The touring companies that bring New York’s shiniest hits to cities across America do theater a disservice, in the same way McDonald’s offends the concept of burgers and fries. These polished, generic “Broadway Shows” are often shallow, unchallenging and utterly forgettable – but that’s what sells. So I was pleased to buy a ticket to the National Players production of To Kill a Mockingbird, presented last Saturday night at Rome’s Capitol Theatre. The audience wasn’t large, maybe a few hundred, but they were treated to something special and increasingly rare.
National Players has been touring for 65 consecutive years, offering several plays in repertory on each tour. The group’s web site says the company’s goal is to “engage audiences and examine the intersection between great works of literature and contemporary life. Committed to excellence and accessibility, National Players makes the classics current.” The current tour is #66, and includes To Kill a Mockingbird, As You Like It, and The Tempest. A presenter might book one show for the afternoon, another for the evening and the third next day, all performed by the same actors.
National Players operates as a bus and truck company – what must must now be regarded as an old fashioned approach. They travel with minimal scenery and the actors often double as stagehands. This means they can perform almost anywhere, and relatively inexpensively. I used to do a lot of lighting for bus and truck shows – a venue would ask me to be the local technical coordinator, and I’d speak to one of the actors a few days ahead of time and hash out the details, then make sure all went according to plan. Despite the demands of being on the road and wearing multiple hats (not to mention knowing several plays at a time), bus and truck shows are almost always energetic, inventive, and inspiring. If you have a chance to see a National Players show, do.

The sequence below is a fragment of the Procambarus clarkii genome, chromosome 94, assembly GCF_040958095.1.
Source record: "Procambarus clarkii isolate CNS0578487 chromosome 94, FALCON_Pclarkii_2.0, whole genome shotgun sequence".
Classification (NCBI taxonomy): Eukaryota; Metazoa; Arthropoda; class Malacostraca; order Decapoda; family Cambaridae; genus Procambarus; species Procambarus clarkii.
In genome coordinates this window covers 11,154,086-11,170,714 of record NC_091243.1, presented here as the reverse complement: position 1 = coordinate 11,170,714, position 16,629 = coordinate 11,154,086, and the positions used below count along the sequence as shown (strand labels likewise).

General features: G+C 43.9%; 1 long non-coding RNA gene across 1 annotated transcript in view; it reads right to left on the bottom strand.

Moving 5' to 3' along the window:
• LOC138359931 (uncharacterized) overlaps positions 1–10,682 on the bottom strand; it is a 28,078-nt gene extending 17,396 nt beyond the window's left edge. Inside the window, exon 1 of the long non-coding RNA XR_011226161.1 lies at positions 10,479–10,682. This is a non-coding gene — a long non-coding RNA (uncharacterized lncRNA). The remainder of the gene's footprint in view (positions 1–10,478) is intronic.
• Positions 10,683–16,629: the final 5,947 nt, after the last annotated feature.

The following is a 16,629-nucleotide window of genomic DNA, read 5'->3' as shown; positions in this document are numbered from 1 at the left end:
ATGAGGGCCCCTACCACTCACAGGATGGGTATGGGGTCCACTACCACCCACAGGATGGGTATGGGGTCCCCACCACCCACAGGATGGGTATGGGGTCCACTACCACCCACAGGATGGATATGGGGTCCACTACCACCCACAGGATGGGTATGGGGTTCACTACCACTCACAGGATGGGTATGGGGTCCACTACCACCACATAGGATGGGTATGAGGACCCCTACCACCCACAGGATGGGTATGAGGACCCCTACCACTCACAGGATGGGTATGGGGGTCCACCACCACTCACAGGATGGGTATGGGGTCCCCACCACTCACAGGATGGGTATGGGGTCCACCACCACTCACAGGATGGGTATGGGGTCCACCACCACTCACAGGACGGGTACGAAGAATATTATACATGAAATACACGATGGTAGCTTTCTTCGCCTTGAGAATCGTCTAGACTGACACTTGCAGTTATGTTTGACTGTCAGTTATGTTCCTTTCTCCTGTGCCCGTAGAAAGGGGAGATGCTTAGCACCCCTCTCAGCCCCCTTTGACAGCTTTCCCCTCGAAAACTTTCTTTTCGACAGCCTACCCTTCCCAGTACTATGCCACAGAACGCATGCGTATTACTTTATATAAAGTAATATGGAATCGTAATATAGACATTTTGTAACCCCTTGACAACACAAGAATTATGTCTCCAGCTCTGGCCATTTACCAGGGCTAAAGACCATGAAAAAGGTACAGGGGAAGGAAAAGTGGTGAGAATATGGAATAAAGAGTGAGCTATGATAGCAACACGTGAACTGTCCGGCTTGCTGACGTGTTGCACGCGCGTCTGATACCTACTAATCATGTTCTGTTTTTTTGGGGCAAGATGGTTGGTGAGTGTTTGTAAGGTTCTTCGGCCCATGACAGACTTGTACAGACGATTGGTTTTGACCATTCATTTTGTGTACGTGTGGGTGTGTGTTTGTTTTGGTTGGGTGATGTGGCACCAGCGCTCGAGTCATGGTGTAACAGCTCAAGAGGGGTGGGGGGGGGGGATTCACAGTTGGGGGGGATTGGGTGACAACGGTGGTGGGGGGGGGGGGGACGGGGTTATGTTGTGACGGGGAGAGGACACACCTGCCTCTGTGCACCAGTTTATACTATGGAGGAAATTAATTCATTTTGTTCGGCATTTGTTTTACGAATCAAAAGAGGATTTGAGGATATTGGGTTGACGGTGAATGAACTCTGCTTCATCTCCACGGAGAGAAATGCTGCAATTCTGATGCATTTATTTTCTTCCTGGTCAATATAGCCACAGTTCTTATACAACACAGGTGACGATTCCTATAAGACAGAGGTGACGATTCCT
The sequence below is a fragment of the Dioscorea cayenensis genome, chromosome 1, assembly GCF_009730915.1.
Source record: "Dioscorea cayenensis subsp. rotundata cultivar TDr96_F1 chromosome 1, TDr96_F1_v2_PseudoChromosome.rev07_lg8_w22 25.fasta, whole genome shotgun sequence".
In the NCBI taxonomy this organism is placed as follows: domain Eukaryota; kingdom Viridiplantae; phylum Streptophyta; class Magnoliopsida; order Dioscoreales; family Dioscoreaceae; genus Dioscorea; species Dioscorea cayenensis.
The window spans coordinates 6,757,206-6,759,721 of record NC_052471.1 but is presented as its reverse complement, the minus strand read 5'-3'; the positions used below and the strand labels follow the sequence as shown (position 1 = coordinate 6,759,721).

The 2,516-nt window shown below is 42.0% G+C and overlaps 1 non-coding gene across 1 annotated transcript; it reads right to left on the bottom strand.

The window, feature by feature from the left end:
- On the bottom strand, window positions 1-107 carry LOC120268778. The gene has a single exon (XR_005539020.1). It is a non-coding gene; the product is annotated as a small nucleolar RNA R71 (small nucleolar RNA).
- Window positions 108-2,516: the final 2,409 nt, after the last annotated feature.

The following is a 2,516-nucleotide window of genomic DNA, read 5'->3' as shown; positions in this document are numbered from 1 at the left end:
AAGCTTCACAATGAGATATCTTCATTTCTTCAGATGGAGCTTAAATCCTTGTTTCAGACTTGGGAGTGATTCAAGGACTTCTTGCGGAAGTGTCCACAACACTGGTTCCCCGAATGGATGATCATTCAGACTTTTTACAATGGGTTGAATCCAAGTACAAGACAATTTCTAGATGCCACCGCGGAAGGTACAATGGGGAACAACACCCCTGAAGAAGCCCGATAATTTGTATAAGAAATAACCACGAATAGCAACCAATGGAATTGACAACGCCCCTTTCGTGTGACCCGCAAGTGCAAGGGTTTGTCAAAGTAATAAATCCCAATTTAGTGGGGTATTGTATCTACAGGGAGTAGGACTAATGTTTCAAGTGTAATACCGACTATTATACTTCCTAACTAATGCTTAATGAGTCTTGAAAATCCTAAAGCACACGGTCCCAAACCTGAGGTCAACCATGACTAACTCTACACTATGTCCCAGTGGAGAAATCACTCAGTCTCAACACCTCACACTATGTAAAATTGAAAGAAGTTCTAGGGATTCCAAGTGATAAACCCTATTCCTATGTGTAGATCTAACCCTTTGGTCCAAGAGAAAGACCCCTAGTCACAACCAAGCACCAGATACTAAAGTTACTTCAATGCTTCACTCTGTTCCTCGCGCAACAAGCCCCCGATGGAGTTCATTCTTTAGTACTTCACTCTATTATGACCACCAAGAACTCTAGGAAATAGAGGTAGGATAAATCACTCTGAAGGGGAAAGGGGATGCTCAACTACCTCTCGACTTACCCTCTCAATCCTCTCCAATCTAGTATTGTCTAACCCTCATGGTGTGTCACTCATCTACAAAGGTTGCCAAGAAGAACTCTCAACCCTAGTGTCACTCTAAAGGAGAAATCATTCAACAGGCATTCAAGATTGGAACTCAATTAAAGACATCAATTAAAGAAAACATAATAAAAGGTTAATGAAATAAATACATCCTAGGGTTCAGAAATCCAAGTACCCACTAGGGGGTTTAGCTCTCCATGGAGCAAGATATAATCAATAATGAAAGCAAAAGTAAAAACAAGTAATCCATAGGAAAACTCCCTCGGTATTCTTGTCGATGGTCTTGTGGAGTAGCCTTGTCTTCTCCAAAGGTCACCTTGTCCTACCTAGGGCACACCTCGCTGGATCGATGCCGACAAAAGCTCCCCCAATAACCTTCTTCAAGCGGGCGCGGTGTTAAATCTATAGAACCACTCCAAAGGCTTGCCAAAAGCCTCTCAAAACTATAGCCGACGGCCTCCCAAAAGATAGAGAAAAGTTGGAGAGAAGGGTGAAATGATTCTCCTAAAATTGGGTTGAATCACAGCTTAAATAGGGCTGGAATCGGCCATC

Christopher Sergel’s adaptation of Harper Lee’s To Kill a Mockingbird was first performed in 1990 in Monroeville, Alabama (Lee’s hometown). It’s been performed there every year since, on Fridays and Saturdays in April and May. The New York Times reports that the publisher won’t renew the license for 2016, a sad circumstance I suspect is motivated by greed and the upcoming publication of Lee’s Go Set a Watchman (Syracuse Stage and Rochester’s Geva both have productions of Sergel’s Mockingbird planned for next year.) The play is a serviceable adaptation, condensing the plot and keeping its major points; the dialogue is mostly from the novel.
What lifts the National Players production is the performers. Most of the ten actors play several parts, which initially took some adjustment on my part – so much of what I’ve seen lately has spelled everything out in very large letters. Once I got used to a 20-something actor switching between a ten year-old boy and a forty-something man, and a six year-old Scout who was as tall as the adults, I was swept away. These are great actors. The part of Atticus, in particular, was well played by Jacob Mundell – dignified yet vital, unshadowed by Gregory Peck’s immortal movie performance (not an easy trick).
Unfortunately, The Capitol didn’t find a capable technical coordinator – the lighting and sound for the production were terrible. TERRIBLE. Although we could usually hear the actors, they fought to be heard over a persistent hiss from the speakers. The lighting was incompetent (it might not even have been focused for this show) – some spots were unshuttered, some hard-edged, others soft, with actors sometimes completely unlit. Front instruments were used for general lighting, overhead for color – as a result, the daytime scenes looked dim and flat. The Capitol’s house lighting board was used for the production; it should have been retired twenty years ago, and here ensured every fade was shaky and late. I’ll say it again – the lighting and sound sucked.
I wish, I wish, I wish… This production needed a presenter that knew enough to care about technical theater. Here’s the problem – the McBroadway shows all have great tech. By presenting serious material with awful tech, the audience’s tendency to ignore potentially great theater is reinforced. National Players, the audience, Harper Lee and the Muses all deserved better.